100 million for a more climate-friendly aquaculture industry

A UiS-led investment in sustainable aquaculture receives almost NOK 100 million from the government's Green Platform Initiative. The investment will improve fish welfare and reduce the environmental and climate footprint of aquaculture - and is based on expertise from the oil industry.

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Part of an installation for the aquaculture industry, which will become a fish cage. Located in Vågen in Stavanger before being towed to sea. Photo: UiS / Silje Marnburg Ellefsen

The University of Stavanger is leading a green offshore project that includes a number of aquaculture companies, supplier companies and research institutions, with the goal of working to make sustainable offshore aquaculture a new Norwegian industrial adventure.

Earlier this year, the offshore project received support from the government's Green Platform Initiative. Today it was further strengthened by the Norwegian state when Minister of Trade and Industry Iselin Nybø announced that the project “Low-emission value chains for offshore aquaculture” will receive almost NOK 96 million from the Green Platform Initiative to develop low-emission value chains for offshore aquaculture.

This significant investment will reduce the environmental and climate footprint and improve fish welfare through innovations in offshore and closed technology, biology, fish feed, electrification, digitization, and logistics.

It is a project that will ensure that fish farming is sustainable when it is moved offshore.

Minister of Trade and Industry Iselin Nybø and Ragnar Tveterås from UiS are both working to ensure that fish farming becomes sustainable when it is moved offshore. Photo: Kirsti Sømme / Blue Planet AS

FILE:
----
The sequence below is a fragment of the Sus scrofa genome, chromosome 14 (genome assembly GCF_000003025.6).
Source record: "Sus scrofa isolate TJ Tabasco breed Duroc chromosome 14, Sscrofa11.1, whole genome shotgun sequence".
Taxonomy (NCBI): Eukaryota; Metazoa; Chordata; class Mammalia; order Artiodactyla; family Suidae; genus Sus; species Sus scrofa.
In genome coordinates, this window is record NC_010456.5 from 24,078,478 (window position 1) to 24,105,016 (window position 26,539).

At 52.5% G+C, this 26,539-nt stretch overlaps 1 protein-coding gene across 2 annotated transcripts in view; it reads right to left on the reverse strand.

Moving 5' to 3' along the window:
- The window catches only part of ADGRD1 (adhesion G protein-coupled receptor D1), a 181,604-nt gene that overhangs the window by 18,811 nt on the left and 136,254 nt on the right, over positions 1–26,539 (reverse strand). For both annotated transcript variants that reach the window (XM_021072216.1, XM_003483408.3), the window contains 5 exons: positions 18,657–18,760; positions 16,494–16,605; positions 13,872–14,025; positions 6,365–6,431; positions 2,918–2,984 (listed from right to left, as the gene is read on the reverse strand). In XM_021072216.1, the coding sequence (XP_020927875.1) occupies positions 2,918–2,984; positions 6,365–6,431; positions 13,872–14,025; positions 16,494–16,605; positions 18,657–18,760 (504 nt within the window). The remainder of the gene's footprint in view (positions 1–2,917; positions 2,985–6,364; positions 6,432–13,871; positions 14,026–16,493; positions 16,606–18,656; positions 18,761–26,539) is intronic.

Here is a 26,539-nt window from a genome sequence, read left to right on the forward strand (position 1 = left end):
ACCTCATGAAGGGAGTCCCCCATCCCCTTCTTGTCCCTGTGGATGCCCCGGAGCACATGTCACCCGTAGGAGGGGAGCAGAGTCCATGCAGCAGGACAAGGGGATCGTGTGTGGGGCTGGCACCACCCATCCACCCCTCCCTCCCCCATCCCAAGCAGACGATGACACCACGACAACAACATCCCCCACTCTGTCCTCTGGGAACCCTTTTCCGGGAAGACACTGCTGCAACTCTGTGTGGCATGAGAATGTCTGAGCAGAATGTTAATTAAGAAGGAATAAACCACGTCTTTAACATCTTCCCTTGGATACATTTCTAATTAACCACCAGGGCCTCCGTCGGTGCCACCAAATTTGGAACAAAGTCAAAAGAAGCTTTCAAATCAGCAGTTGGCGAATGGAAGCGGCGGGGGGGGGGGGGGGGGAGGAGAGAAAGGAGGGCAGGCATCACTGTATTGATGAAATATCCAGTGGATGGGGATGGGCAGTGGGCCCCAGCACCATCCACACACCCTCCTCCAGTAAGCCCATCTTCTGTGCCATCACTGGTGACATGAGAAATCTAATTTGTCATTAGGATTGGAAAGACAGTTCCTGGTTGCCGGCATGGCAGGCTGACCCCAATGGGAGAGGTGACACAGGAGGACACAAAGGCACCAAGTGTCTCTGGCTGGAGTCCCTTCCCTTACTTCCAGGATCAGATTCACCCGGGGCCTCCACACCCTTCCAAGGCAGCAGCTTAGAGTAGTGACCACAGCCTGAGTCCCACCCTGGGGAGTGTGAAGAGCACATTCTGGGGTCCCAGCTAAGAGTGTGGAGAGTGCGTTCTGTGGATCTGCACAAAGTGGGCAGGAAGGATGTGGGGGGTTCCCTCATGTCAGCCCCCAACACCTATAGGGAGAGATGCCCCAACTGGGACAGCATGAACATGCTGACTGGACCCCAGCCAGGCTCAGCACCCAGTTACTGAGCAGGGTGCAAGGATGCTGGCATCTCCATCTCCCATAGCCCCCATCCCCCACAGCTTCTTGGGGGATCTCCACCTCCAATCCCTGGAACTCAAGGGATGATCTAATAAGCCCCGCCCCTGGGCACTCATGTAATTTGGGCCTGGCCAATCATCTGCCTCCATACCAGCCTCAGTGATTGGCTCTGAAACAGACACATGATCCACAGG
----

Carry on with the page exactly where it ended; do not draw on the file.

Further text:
“The successful development of offshore aquaculture will have enormous potential for subcontractors, such as Skretting. If we are to continue to live off the sea, we must do so in a climate-friendly way. I look forward to following this exciting project,” Iselin Nybø (Venstre - the Liberal Party) told Aftenbladet/E24 when she was at the fish feed producer Skretting to announce the award.

The man who will lead and coordinate the wide-ranging project is Professor Ragnar Tveterås at the University of Stavanger Business School.

“Aquaculture can play a crucial role in securing food for a global population that will exceed nine billion by 2050. New technology is needed to increase global food production while preserving the marine environment and safeguarding the world's resources,” says Tveterås.

Ragnar Tveterås, professor ved Handelshøgskolen ved Universitetet i Stavanger

Offshore aquaculture not only has the potential to be a solution for more sustainable global food production, but also to create billions in value for Norway.

Ragnar Tveterås

Muk Chen Ong, Marte Cecilie Wilhelmsen Solheim and Ruth Pincinato from UiS are also taking part in the project.

The project has a number of partner companies from all stages of the value chain in addition to R&D institutions and subcontractors: Grieg Seafood ASA, Skretting, SalMar Ocean AS, Moreld Aqua AS, FishGLOBE AS, Hauge Aqua AS and Blue Planet AS were behind the application together with the R&D suppliers NORCE, the Veterinary Institute, the Institute of Marine Research, NMBU, NTNU, UiB, UiS, the Western Norway University of Applied Sciences, Simula, the University of Melbourne and the University of Florida. The project also involves Norway Royal Salmon, ABB and other subcontractors.

The project originated from Stiim Aqua Cluster, which is led by Blue Planet AS.

Billions in value ​​to Norway